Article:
Signal Analyzer Extends to 110 GHz

Oct. 24, 2016
This powerful yet simple-to-use wideband signal analyzer provides the features and functions needed to bring millimeter-wave measurements to the masses.
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Millimeter-wave frequencies are now in play for applications well beyond traditional military and scientific purposes, moving steadily into commercial communications and automotive radar. The expected big push for millimeter-wave applications will involve backhaul connections in Fifth-Generation (5G) cellular communications systems.

To make it all possible, flexible and capable test equipment will be needed—and that equipment may have just arrived in the form of the N9014B UXA X-Series signal analyzer from Keysight Technologies. It boasts an amazing  frequency range of 3 Hz to 110 GHz and analysis bandwidths to 5 GHz, for measurements on audio electronics and millimeter-wave circuits and components, as well as everything in between.

1. The N9014B UXA X-Series signal analyzer packs a great deal of measurement power into a rack-mount case with large, multi-touch screen, pushbuttons, and remote-control capability for flexibility and ease of use.

The N9014B UXA (Fig. 1) is the flagship of the company’s X-Series signal-analyzer line. Different versions provide continuous sweeps from 3 Hz to 90 GHz or 3 Hz to 110 GHz (Fig. 2), depending on the choice of options, using a 1-mm coaxial test port input connector. Internal instantaneous analysis bandwidth is as wide as 1 GHz, and can be extended to 5 GHz by connecting the analyzer’s intermediate-frequency (IF) output to a suitable digital sampling oscilloscope (DSO) from Keysight. The UXA benefits from the company’s advanced front-end circuitry and high-frequency indium phosphide (InP) semiconductor technology.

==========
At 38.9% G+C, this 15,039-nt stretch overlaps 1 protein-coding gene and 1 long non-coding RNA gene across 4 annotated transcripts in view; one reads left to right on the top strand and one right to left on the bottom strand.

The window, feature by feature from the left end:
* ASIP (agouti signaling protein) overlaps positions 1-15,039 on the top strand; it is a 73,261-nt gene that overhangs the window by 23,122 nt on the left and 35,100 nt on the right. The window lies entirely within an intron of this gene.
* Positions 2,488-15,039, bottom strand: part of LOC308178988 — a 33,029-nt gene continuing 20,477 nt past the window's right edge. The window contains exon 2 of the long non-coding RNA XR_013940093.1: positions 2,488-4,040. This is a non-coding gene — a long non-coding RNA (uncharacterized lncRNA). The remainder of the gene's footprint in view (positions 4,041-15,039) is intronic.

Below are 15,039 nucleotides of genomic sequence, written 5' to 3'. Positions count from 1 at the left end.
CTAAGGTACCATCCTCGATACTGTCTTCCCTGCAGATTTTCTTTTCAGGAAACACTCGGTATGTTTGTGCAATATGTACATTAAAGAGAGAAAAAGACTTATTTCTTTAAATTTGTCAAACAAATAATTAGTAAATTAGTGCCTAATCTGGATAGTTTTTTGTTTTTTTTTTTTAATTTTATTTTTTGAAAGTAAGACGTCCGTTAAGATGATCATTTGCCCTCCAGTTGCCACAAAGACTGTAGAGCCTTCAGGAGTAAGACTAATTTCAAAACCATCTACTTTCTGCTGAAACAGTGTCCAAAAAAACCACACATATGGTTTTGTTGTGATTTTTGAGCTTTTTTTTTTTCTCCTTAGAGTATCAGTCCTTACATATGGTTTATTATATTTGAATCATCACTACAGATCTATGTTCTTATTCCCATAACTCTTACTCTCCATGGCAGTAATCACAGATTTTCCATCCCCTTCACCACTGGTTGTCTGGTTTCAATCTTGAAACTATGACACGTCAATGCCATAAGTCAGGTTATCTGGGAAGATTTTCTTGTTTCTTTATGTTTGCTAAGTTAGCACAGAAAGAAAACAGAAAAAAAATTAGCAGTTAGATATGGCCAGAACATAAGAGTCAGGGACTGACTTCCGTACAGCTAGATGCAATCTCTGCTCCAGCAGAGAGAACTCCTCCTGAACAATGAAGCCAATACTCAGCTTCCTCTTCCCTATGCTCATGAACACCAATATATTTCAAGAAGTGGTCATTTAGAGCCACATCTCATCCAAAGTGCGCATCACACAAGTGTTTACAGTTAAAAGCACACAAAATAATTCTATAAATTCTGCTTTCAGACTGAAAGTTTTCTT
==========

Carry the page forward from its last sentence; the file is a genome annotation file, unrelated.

Taking On Today’s Wide Bandwidths

To handle signal analysis of the wide bandwidths required for modern modulation formats, the UXA comes with internal analysis bandwidths of 25, 40, 255, and 1000 MHz, depending on option. These bandwidths achieve spurious-free dynamic ranges (SFDRs) of –100, –80, –78, and –56 dBc, respectively.

The instrument’s amplitude flatness is ±1.8 dB from 50 to 75 GHz and ±2.0 dB from 75 to 110 GHz, with absolute amplitude accuracy of 0.12 dB at a reference frequency of 50 GHz. It is designed for studying the low-level signals that typify millimeter-wave frequencies, but includes input attenuation to safely handle input power levels just above 0.25 W.

2. This screenshot shows the extremely wide span (10 MHz to 110 GHz in this case) that is possible with the N9014B UXA.

The maximum safe input power level with 20-dB input attenuation is +25 dBm, while the maximum safe input power level with 0-dB input attenuation is +5 dBm. The analyzer achieves a 1-dB compression (P1dB) point of +20 dBm with 20-dB input attenuation of a single continuous-wave (CW) test tone and +5 dBm with 0-dB input attenuation of a single CW tone.